Reducing biases, sometimes called debiasing, is not easy. I will post several articles and research-based ideas toward this goal. One basic way to try to reduce biases is to learn about them (Stalder, 2012).
But a first step may be to be open to the possibility that you might even be biased in the first place (see Pledge #1). Learning about biases might not go very far if you don’t think that what you’re learning even has a chance of pertaining to you. You might be able to define a bias but not notice it in yourself.
When I cover a bias in the classroom, I am sure to say that the bias occurs “on average.” Not everyone shows every bias, and some of us are more biased than others. But as true as that empirical statement is, there is a risk in my highlighting it, because most of us think we’re above average (in what’s called the above-average effect).
The problem is that if every bias occurs on average but most of us think we’re above average, then most of us might not think that the bias research pertains to us. We might think that a particular bias is something that “other people” have to worry about but not us. Most students even think they’re above average when it comes to avoiding the above-average effect (Friedrich, 1996). (!)
So try to be open to the possibility that you are average (at least at times) and that any particular bias might (might) pertain to you. (This advice goes for all of us, even social psychology instructors and psychotherapists.)
Under this condition of open-mindedness, knowing or learning about a bias probably has a better chance of reducing it across the people who learn about it. I’m not saying that you, a particular reader, are biased. But if the majority of readers try to be open in this way, then on average, biases might reduce overall.
Dr. Jamil Zaki once posted an article at his Scientific American blog, The Moral Universe, about how psychology research is “not about you” because it’s based on averages. I posted a comment saying whoa, maybe, but it might be about you, so let’s keep an open mind. Zaki generally seemed to agree in his reply (though he reasonably cautioned science writers not to overstate what a particular study meant for a particular reader).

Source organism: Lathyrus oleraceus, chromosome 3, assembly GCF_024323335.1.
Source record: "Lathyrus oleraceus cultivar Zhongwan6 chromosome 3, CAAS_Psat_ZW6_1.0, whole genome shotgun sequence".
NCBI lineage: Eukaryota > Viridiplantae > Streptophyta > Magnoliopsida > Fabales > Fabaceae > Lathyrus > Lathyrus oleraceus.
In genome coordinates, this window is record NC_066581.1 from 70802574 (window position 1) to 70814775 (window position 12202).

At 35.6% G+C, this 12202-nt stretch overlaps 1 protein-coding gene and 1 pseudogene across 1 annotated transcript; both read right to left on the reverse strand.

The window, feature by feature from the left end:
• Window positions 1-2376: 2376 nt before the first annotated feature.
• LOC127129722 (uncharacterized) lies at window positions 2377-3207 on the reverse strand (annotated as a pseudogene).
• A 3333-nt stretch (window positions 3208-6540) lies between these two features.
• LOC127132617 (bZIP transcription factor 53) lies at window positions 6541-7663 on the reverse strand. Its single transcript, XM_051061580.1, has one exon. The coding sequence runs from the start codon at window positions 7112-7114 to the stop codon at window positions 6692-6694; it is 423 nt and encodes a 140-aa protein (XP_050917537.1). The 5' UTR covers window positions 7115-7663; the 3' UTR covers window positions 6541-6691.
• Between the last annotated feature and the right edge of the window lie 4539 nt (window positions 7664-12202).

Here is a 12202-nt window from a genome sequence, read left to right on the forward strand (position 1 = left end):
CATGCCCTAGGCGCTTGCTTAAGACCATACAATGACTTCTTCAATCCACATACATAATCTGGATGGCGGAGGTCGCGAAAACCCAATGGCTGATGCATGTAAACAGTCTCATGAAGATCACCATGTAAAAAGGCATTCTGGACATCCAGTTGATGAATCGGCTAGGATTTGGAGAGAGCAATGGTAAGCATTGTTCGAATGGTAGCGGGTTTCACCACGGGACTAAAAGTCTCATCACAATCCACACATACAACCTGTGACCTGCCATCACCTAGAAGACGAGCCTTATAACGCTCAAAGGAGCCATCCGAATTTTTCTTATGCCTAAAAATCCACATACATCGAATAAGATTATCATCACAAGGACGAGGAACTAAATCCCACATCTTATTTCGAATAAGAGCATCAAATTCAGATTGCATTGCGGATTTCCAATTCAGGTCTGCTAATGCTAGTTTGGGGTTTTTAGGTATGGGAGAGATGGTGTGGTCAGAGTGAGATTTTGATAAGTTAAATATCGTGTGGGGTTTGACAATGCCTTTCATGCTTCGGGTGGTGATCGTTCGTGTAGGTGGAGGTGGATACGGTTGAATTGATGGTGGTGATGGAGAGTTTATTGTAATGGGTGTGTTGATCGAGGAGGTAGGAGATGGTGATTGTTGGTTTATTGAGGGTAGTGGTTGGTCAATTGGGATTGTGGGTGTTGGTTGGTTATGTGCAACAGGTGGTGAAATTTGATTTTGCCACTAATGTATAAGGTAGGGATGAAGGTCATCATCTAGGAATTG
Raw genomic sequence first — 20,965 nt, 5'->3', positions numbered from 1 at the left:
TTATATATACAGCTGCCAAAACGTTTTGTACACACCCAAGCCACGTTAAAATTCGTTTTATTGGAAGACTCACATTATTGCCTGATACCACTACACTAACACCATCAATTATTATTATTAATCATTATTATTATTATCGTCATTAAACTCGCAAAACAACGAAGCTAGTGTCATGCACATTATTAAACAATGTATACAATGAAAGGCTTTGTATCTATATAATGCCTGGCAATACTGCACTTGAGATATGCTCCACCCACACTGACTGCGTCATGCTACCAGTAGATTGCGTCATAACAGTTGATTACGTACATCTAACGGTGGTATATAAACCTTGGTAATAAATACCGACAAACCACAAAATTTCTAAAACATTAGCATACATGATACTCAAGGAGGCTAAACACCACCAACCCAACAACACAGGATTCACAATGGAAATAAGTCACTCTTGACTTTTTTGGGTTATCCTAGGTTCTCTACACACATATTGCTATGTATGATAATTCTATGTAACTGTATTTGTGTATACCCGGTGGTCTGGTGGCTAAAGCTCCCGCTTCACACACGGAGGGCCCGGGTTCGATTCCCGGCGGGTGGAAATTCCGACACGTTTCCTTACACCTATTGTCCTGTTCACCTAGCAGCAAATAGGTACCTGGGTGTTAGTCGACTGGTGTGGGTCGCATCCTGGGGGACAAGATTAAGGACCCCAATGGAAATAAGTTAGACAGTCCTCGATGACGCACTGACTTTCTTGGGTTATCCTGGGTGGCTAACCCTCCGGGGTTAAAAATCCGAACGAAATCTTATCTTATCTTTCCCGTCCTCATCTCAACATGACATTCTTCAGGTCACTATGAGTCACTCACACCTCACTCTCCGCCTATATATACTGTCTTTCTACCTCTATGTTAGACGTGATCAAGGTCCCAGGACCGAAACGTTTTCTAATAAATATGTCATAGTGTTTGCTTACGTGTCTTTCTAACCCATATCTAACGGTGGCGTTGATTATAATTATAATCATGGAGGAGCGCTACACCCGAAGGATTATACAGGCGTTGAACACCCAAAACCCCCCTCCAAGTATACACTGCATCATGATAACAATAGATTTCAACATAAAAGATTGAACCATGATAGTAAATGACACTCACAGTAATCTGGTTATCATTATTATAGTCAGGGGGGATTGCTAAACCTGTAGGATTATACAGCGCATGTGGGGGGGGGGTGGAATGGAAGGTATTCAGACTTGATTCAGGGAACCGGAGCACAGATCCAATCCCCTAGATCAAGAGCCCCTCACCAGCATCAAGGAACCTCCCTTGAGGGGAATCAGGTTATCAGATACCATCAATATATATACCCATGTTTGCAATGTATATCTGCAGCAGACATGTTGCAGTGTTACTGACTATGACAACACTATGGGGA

(…To see this exchange, go to http://blogs.scientificamerican.com/moral-universe/2013/09/05/psychological-studies-are-not-about-you/)
A primary purpose of my blog is for people to learn about interpersonal and self biases. Then you might be more likely to catch yourself in a particular bias, such as the fundamental attribution error (FAE), hindsight bias, or above-average effect (three of the biases discussed so far at this site).
But learning about biases can also help you to identify potential biases in other people (though be careful when inferring others’ biases; sometimes perceptions of bias can be biased). And if you’re close enough to these other people, then perhaps you can try to make them aware of their potential biases, which can reduce biases. I will post a separate article (or set of articles) on whether or how to call people out in this way.
But if you’re a parent who has learned about bias research, then you can help your kids to catch or avoid certain biases. For example, most parents probably raise their kids not to be racially prejudiced. If you’re a teacher or therapist, then you have opportunity to help your students or clients, respectively, to reduce or avoid biases as well.
If you and your friends are all into social psychology, then you can call each other out on potential biases. I once had a student in social psychology who said that she and her friends had fun regularly calling each other out on the FAE. Cool. (Warning: May not be fun for everyone.)
So once you learn about a bias, you can try (if you’d like) to keep your eye out for it, in yourself and others.
Friedrich, J. (1996). On seeing oneself as less self-serving than others: The ultimate self-serving bias? Teaching of Psychology, 23, 107-109.
Stalder, D. R. (2012). A role for social psychology instruction in reducing bias and conflict. Psychology Learning and Teaching, 11, 245-255.